In order to talk more intelligently about some of the underlying concepts regarding the Object Graph it is helpful to get a few fundamentals of Graph Theory out of the way, if you know them feel free to skip ahead.  Actually this is a good opportunity to put them in a context that may be more intuitive for many developers.  Graph Theory is an abstraction, a framework if you will, built on top of Set Theory, however, we don’t need to get bogged down in a Set based definition here, I do encourage you to pursue this on your own as it is extremely seminal and becoming increasingly essential.  We just need to get four fairly simple graph concepts out of the way which can be explained easily and visually, they are: The difference between a simple graph and a multi graph, the difference between a cyclic graph and an acyclic graph, the definition of a directed graph, and the definition of a tree.   Let’s start with the graphs:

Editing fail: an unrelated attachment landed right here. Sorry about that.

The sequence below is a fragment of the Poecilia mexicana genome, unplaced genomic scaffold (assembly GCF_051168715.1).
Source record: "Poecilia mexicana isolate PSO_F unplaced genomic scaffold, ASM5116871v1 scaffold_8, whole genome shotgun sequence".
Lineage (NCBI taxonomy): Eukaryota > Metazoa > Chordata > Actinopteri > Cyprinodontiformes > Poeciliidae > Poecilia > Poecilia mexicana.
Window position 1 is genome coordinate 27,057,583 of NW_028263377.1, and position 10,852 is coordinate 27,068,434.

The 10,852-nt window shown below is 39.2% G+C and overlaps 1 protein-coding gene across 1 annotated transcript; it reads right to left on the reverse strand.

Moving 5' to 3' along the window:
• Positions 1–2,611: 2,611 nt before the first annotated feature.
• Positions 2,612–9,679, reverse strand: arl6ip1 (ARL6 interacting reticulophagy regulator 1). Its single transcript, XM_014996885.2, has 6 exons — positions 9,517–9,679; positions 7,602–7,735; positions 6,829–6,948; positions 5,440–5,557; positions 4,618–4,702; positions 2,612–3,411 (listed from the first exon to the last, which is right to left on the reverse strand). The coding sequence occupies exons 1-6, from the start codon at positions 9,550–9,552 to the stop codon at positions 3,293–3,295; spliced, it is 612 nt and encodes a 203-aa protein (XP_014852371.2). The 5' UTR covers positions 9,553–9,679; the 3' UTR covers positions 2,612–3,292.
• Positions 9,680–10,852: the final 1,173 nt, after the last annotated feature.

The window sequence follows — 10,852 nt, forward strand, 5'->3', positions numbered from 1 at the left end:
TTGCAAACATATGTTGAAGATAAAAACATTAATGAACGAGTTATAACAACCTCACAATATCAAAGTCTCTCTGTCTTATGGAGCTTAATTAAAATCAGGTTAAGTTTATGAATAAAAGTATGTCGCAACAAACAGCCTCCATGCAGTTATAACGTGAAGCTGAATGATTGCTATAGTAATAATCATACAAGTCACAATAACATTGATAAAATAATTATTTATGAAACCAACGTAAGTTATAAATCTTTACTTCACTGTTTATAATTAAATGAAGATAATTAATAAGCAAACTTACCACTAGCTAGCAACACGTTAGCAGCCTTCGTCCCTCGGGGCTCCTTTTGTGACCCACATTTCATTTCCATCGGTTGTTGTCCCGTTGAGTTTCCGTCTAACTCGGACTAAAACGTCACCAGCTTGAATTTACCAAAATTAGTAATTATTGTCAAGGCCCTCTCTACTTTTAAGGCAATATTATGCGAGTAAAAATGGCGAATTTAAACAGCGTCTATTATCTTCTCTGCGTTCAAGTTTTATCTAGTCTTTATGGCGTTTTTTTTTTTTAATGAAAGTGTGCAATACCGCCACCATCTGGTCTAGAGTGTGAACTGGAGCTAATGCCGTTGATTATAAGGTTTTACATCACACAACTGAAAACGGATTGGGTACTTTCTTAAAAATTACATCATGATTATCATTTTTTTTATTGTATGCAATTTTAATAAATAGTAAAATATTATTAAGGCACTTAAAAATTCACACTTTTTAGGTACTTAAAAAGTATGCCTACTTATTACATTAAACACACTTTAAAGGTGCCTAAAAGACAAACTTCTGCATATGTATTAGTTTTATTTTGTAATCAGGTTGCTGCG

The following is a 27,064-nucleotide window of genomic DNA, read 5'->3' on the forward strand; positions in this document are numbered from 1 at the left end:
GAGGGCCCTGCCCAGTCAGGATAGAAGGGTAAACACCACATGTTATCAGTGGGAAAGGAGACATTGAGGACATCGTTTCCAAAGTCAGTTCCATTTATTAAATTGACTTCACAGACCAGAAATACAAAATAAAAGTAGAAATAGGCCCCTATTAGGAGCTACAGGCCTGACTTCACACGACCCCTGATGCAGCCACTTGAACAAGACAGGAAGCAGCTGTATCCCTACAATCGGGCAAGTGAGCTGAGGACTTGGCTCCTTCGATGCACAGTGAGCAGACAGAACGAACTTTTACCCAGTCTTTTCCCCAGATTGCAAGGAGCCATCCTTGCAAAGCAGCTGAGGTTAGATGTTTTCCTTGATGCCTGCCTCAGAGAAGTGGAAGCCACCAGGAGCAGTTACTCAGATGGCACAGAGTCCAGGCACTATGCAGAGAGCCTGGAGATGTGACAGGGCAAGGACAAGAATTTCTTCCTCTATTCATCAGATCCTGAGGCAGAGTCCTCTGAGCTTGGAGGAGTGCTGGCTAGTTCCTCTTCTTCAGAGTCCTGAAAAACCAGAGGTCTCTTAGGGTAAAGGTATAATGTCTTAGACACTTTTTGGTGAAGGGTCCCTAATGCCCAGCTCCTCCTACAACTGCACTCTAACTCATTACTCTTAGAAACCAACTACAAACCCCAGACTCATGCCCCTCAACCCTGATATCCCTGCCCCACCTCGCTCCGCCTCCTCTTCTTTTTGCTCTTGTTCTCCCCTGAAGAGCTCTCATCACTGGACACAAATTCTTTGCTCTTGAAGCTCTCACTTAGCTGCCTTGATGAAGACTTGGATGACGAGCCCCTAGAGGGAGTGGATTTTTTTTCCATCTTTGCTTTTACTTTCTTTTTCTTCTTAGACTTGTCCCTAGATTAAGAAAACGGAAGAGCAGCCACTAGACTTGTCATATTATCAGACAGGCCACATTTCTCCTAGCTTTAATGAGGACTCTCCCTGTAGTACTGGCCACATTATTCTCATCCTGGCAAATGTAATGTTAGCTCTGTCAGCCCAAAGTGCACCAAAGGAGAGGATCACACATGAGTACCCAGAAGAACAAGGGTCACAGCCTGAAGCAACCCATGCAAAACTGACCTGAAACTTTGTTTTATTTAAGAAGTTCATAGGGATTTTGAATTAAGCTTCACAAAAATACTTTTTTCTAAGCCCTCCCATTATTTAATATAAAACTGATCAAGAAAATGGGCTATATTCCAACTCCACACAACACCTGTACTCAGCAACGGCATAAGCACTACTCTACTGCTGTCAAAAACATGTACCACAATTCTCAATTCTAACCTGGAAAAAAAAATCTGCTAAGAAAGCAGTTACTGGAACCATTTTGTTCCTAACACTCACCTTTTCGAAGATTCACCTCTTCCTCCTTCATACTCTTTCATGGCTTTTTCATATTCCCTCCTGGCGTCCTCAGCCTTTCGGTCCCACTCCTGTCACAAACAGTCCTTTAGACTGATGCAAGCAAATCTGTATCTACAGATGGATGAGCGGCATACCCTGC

As you can see from the above diagram we have several different types of graphs, now it should be noted that these attributes can overlap, the Undirected Graph contains cycles, so it is cyclic as does the Directed Graph, the Multi-Graph1, by definition contains cycles so it is cyclic this one is also undirected.  The Acyclic Graph is undirected. So these attributes can combine, except for an acyclic multi-graph which by definition can’t exist, I think.